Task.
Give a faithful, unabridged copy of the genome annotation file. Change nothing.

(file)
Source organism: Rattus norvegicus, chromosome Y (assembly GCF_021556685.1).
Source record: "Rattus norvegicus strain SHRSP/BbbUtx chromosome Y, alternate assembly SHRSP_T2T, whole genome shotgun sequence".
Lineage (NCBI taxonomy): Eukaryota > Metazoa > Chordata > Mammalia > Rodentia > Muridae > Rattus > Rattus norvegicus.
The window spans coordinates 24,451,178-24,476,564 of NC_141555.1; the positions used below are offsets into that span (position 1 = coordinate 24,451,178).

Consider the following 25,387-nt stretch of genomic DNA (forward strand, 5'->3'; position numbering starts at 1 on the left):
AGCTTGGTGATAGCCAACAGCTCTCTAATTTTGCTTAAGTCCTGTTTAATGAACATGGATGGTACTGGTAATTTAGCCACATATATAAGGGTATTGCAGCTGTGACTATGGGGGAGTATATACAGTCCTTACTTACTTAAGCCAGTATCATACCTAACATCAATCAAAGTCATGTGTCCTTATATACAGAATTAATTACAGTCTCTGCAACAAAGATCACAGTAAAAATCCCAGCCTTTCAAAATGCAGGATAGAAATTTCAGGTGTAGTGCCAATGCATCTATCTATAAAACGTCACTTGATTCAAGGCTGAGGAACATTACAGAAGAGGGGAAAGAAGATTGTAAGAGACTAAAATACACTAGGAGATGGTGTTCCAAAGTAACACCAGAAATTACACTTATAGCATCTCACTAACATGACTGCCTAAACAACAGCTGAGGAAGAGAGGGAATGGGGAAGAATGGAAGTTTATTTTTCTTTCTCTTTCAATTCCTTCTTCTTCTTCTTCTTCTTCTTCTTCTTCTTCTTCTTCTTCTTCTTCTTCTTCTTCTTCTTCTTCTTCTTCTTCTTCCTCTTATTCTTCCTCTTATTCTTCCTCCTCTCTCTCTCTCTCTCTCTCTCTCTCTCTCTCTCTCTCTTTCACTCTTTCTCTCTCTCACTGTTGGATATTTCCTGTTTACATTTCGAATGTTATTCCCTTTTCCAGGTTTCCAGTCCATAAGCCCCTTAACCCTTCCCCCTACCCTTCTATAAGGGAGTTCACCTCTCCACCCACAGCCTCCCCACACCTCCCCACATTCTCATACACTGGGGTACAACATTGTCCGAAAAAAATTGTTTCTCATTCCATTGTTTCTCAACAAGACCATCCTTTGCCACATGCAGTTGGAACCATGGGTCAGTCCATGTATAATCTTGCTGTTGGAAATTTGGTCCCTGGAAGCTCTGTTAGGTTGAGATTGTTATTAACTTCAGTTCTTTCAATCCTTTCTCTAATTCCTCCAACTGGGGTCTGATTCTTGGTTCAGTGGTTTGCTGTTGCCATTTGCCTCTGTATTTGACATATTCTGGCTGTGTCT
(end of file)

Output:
Source organism: Rattus norvegicus, chromosome Y (assembly GCF_021556685.1).
Source record: "Rattus norvegicus strain SHRSP/BbbUtx chromosome Y, alternate assembly SHRSP_T2T, whole genome shotgun sequence".
Lineage (NCBI taxonomy): Eukaryota > Metazoa > Chordata > Mammalia > Rodentia > Muridae > Rattus > Rattus norvegicus.
The window spans coordinates 24,451,178-24,476,564 of NC_141555.1; the positions used below are offsets into that span (position 1 = coordinate 24,451,178).

Consider the following 25,387-nt stretch of genomic DNA (forward strand, 5'->3'; position numbering starts at 1 on the left):
AGCTTGGTGATAGCCAACAGCTCTCTAATTTTGCTTAAGTCCTGTTTAATGAACATGGATGGTACTGGTAATTTAGCCACATATATAAGGGTATTGCAGCTGTGACTATGGGGGAGTATATACAGTCCTTACTTACTTAAGCCAGTATCATACCTAACATCAATCAAAGTCATGTGTCCTTATATACAGAATTAATTACAGTCTCTGCAACAAAGATCACAGTAAAAATCCCAGCCTTTCAAAATGCAGGATAGAAATTTCAGGTGTAGTGCCAATGCATCTATCTATAAAACGTCACTTGATTCAAGGCTGAGGAACATTACAGAAGAGGGGAAAGAAGATTGTAAGAGACTAAAATACACTAGGAGATGGTGTTCCAAAGTAACACCAGAAATTACACTTATAGCATCTCACTAACATGACTGCCTAAACAACAGCTGAGGAAGAGAGGGAATGGGGAAGAATGGAAGTTTATTTTTCTTTCTCTTTCAATTCCTTCTTCTTCTTCTTCTTCTTCTTCTTCTTCTTCTTCTTCTTCTTCTTCTTCTTCTTCTTCTTCTTCTTCTTCTTCTTCCTCTTATTCTTCCTCTTATTCTTCCTCCTCTCTCTCTCTCTCTCTCTCTCTCTCTCTCTCTCTCTCTTTCACTCTTTCTCTCTCTCACTGTTGGATATTTCCTGTTTACATTTCGAATGTTATTCCCTTTTCCAGGTTTCCAGTCCATAAGCCCCTTAACCCTTCCCCCTACCCTTCTATAAGGGAGTTCACCTCTCCACCCACAGCCTCCCCACACCTCCCCACATTCTCATACACTGGGGTACAACATTGTCCGAAAAAAATTGTTTCTCATTCCATTGTTTCTCAACAAGACCATCCTTTGCCACATGCAGTTGGAACCATGGGTCAGTCCATGTATAATCTTGCTGTTGGAAATTTGGTCCCTGGAAGCTCTGTTAGGTTGAGATTGTTATTAACTTCAGTTCTTTCAATCCTTTCTCTAATTCCTCCAACTGGGGTCTGATTCTTGGTTCAGTGGTTTGCTGTTGCCATTTGCCTCTGTATTTGACATATTCTGGCTGTGTCT